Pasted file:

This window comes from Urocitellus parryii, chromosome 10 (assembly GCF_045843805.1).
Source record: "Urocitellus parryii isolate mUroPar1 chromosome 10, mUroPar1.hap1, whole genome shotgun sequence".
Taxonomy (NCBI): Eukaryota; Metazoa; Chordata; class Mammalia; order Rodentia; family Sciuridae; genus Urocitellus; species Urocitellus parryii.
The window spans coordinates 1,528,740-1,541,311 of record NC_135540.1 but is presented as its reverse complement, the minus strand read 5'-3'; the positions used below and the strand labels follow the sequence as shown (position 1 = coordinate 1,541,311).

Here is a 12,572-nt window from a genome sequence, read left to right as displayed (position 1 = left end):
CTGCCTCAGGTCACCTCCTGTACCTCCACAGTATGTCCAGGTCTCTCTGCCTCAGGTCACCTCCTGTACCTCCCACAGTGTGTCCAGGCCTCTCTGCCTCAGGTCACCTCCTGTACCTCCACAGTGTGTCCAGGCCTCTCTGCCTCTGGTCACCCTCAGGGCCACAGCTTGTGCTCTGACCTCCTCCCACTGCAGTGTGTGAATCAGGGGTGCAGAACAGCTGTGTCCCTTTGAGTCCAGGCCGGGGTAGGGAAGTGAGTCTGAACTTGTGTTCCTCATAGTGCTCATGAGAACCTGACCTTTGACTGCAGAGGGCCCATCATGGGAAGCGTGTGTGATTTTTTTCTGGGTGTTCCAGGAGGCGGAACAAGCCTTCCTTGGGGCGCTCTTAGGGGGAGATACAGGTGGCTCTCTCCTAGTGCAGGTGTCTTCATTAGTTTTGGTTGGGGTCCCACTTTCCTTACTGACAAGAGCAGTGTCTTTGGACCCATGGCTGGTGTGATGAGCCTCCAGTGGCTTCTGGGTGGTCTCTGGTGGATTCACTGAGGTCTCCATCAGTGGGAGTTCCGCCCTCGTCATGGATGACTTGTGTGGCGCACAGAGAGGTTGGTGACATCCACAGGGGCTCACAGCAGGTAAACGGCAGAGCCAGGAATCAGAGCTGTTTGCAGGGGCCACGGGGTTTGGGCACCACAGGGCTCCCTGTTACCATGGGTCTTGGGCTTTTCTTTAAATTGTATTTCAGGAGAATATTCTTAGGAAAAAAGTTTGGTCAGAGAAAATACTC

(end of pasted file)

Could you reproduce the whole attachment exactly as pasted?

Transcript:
This window comes from Urocitellus parryii, chromosome 10 (assembly GCF_045843805.1).
Source record: "Urocitellus parryii isolate mUroPar1 chromosome 10, mUroPar1.hap1, whole genome shotgun sequence".
Taxonomy (NCBI): Eukaryota; Metazoa; Chordata; class Mammalia; order Rodentia; family Sciuridae; genus Urocitellus; species Urocitellus parryii.
The window spans coordinates 1,528,740-1,541,311 of record NC_135540.1 but is presented as its reverse complement, the minus strand read 5'-3'; the positions used below and the strand labels follow the sequence as shown (position 1 = coordinate 1,541,311).

Here is a 12,572-nt window from a genome sequence, read left to right as displayed (position 1 = left end):
CTGCCTCAGGTCACCTCCTGTACCTCCACAGTATGTCCAGGTCTCTCTGCCTCAGGTCACCTCCTGTACCTCCCACAGTGTGTCCAGGCCTCTCTGCCTCAGGTCACCTCCTGTACCTCCACAGTGTGTCCAGGCCTCTCTGCCTCTGGTCACCCTCAGGGCCACAGCTTGTGCTCTGACCTCCTCCCACTGCAGTGTGTGAATCAGGGGTGCAGAACAGCTGTGTCCCTTTGAGTCCAGGCCGGGGTAGGGAAGTGAGTCTGAACTTGTGTTCCTCATAGTGCTCATGAGAACCTGACCTTTGACTGCAGAGGGCCCATCATGGGAAGCGTGTGTGATTTTTTTCTGGGTGTTCCAGGAGGCGGAACAAGCCTTCCTTGGGGCGCTCTTAGGGGGAGATACAGGTGGCTCTCTCCTAGTGCAGGTGTCTTCATTAGTTTTGGTTGGGGTCCCACTTTCCTTACTGACAAGAGCAGTGTCTTTGGACCCATGGCTGGTGTGATGAGCCTCCAGTGGCTTCTGGGTGGTCTCTGGTGGATTCACTGAGGTCTCCATCAGTGGGAGTTCCGCCCTCGTCATGGATGACTTGTGTGGCGCACAGAGAGGTTGGTGACATCCACAGGGGCTCACAGCAGGTAAACGGCAGAGCCAGGAATCAGAGCTGTTTGCAGGGGCCACGGGGTTTGGGCACCACAGGGCTCCCTGTTACCATGGGTCTTGGGCTTTTCTTTAAATTGTATTTCAGGAGAATATTCTTAGGAAAAAAGTTTGGTCAGAGAAAATACTC